Sunday, July 5, 2015

St. Peter's Cemetery 177 years old

Photo Vicky Branton - Onellion’s attention to detail led to discovery of a picture online of the original marker he and Roland tried to piece together. No one knows how it got in this condition.

If you would like to contribute to the history of St. Peter's Cemetery, please contact officials below. 

St. Peter’s Catholic Church Cemetery
PO Box 12507 New Iberia, LA 70562
Cemetery Manager: Brad Ste. Marie (337) 577-7985
Maintenance Supervisor: Roland Theriot (337) 519-7544
St. Peter’s Church Office: (337) 369-3816

Vicky Branton's story in the Daily Iberian July 1st, "Resting in Pieces" was a welcome read.  A few volunteers have come forward with a project to re-record the burials at St. Peter's Cemetery among a spattering of ideas to keep the history of Louisiana alive.  The project began about two years ago to update & re-verify the 10,633 recorded burials of the church.

"A cemetery might be the resting place of the dead, but the living are responsible for its perpetual care."
"The laws have tied up the restoration process and forced the people involved to research descendants. Descendants permission and funding is needed to help with the much needed historical repair of the tombs. That is of particular interest to DeCourt who said patching old mortar with modern techniques or using the wrong kind of paint can do more damage when the purpose was to repair and protect the tombs for posterity."

The current budget of $8,000 allows for simple maintenance but does not allow for historical repair, perpetual care or preservation.

You may read what other states are doing to care for historical cemeteries here.

Sunday, May 31, 2015

Oakland Cemetery Shreveport - Volunteers Needed

Oakland Cemetery, Downtown Shreveport A marker designates the site of the Yellow Fever Mound, where nearly 800 people are buried in a mass grave in Shreveport's historic Oakland Cemetery. For more information on the cemetery, visit
From Oakland Cemetery News
Volunteers Needed                                                          Posted  May 26, 2015
     With much of the infrastructure now in place, we are now turning to gainfully utilize the talents of the Friends of Oakland Cemetery. The organization is up and running, and we are looking for volunteers. Specifically, we need help in the form of monument inventory and restoration; advertising and public relations; tour guides; website development; tour documentation, design and implementation; events planning and operation; family history documentation; civic event speakers, re-enactors, and more. You can do as much or little as your time will allow. Please use the form on page 2 to indicate that you would like to help us. We need your help to restore and preserve this grand old cemetery! We promise a rewarding experience!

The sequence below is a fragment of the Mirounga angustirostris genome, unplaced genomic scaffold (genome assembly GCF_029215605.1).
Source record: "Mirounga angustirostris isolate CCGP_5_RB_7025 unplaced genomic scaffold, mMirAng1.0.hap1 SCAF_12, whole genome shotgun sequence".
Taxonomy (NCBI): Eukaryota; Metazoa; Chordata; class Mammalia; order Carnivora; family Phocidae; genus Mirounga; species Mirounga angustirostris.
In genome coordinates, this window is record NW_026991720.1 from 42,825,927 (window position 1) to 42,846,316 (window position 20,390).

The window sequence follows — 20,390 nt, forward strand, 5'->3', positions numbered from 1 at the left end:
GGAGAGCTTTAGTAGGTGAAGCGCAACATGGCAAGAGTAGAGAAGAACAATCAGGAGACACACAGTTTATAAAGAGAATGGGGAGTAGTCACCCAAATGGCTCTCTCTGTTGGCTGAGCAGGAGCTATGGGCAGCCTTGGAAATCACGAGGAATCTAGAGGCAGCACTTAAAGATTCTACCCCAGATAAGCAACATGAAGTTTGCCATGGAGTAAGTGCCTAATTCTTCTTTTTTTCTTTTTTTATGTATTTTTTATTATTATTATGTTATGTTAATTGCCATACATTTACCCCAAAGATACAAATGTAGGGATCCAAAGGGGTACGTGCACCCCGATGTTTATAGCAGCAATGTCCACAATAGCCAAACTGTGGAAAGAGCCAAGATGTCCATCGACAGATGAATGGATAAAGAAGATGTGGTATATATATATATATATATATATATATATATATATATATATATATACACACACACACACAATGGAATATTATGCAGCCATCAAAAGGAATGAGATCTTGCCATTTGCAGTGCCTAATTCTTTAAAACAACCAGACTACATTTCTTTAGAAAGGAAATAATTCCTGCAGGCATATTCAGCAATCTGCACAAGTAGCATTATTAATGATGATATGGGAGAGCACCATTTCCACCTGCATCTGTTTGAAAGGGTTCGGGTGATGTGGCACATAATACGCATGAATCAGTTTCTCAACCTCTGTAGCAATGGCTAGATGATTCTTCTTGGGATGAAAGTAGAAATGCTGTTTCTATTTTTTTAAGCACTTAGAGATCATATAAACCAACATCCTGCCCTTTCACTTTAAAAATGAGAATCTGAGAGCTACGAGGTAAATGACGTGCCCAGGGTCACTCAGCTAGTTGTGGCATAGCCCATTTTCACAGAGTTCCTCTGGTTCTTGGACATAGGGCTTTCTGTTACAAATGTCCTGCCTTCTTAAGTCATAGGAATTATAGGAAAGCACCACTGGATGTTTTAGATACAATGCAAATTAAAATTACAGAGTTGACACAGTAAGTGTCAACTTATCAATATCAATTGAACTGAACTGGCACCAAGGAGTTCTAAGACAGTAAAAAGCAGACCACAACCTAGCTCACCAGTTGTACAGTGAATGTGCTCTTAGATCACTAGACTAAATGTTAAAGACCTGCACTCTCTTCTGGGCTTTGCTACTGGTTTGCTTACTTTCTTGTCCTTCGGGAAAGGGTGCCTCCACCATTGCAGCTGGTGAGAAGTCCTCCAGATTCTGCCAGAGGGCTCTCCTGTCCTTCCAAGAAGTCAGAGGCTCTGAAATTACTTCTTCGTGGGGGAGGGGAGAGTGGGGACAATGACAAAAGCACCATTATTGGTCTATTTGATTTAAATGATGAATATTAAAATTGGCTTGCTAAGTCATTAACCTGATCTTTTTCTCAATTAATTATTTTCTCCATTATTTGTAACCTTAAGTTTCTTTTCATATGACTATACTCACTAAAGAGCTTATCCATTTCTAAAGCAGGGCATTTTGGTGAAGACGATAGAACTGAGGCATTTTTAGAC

SPAR helps to maintain Oakland cemetery. For more information, call 318-673-7751.
Oakland Cemetery Preservation Society (OCPS) P.O. Box 52131 Shreveport LA 71135
Oakland Cemetery  Spring 2015 Newsletter

Monday, May 25, 2015

Carville Historic District, National Leprosarium Cemetery - Iberville

Carville Historic District, National Leprosarium Cemetery - Iberville Parish

This site was the national hospital for Hansen's disease in late 19th/early 20th century. Artifacts may be associated with slave quarters of Indian Camp Plantation that was taken over by the Leprosarium.

 The Carville Collection in the Centers for Disease Control and Prevention's Public Health Image Library key word search: Carville / leprosarium / leprosy

Sister Zoe's Funeral - the only Sister known to be interred with patients.

All Images from CDC

"This historic image depicted a funeral on the grounds of the Carville, Louisiana Leprosarium, in honor of Sister Zoe, the only member of the Sisters of Charity who'd wanted to be buried in the same cemetery amongst those for whom she'd cared while they were patients at the facility. This graveyard was located on the grounds of the hospital."

"Between 1894 and 1922, there were 125 patient deaths, all of whom were buried on the grounds of the leprosarium. The hospital was a self-contained compound with its own storehouse, laundry, food-processing facilities, patient treatment centers, recreational facilities, and cemetery."

"Patients of the U.S. Marine Hospital in Carville, Louisiana produced a set of 35 mm slides around 1950 from which this image was derived. In 2002, a patient’s son donated the set, the only one known in existence, to the museum."